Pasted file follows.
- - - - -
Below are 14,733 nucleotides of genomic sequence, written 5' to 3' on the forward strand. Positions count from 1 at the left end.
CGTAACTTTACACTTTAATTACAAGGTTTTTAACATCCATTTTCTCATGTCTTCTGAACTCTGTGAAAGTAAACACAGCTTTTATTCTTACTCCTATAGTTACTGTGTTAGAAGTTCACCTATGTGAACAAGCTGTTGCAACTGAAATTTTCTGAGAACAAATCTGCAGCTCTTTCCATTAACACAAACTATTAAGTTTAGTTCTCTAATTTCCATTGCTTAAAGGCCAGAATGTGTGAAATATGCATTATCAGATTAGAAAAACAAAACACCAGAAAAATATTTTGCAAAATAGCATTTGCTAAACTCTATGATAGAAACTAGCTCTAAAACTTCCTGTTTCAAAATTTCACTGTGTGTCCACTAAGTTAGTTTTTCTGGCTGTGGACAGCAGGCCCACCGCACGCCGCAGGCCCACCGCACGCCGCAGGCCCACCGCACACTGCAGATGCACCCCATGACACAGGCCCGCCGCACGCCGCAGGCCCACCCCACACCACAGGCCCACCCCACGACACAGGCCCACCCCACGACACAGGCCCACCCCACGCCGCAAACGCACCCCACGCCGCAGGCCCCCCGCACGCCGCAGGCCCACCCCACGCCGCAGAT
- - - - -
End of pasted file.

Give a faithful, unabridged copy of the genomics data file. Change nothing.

Below are 14,733 nucleotides of genomic sequence, written 5' to 3' on the forward strand. Positions count from 1 at the left end.
CGTAACTTTACACTTTAATTACAAGGTTTTTAACATCCATTTTCTCATGTCTTCTGAACTCTGTGAAAGTAAACACAGCTTTTATTCTTACTCCTATAGTTACTGTGTTAGAAGTTCACCTATGTGAACAAGCTGTTGCAACTGAAATTTTCTGAGAACAAATCTGCAGCTCTTTCCATTAACACAAACTATTAAGTTTAGTTCTCTAATTTCCATTGCTTAAAGGCCAGAATGTGTGAAATATGCATTATCAGATTAGAAAAACAAAACACCAGAAAAATATTTTGCAAAATAGCATTTGCTAAACTCTATGATAGAAACTAGCTCTAAAACTTCCTGTTTCAAAATTTCACTGTGTGTCCACTAAGTTAGTTTTTCTGGCTGTGGACAGCAGGCCCACCGCACGCCGCAGGCCCACCGCACGCCGCAGGCCCACCGCACACTGCAGATGCACCCCATGACACAGGCCCGCCGCACGCCGCAGGCCCACCCCACACCACAGGCCCACCCCACGACACAGGCCCACCCCACGACACAGGCCCACCCCACGCCGCAAACGCACCCCACGCCGCAGGCCCCCCGCACGCCGCAGGCCCACCCCACGCCGCAGAT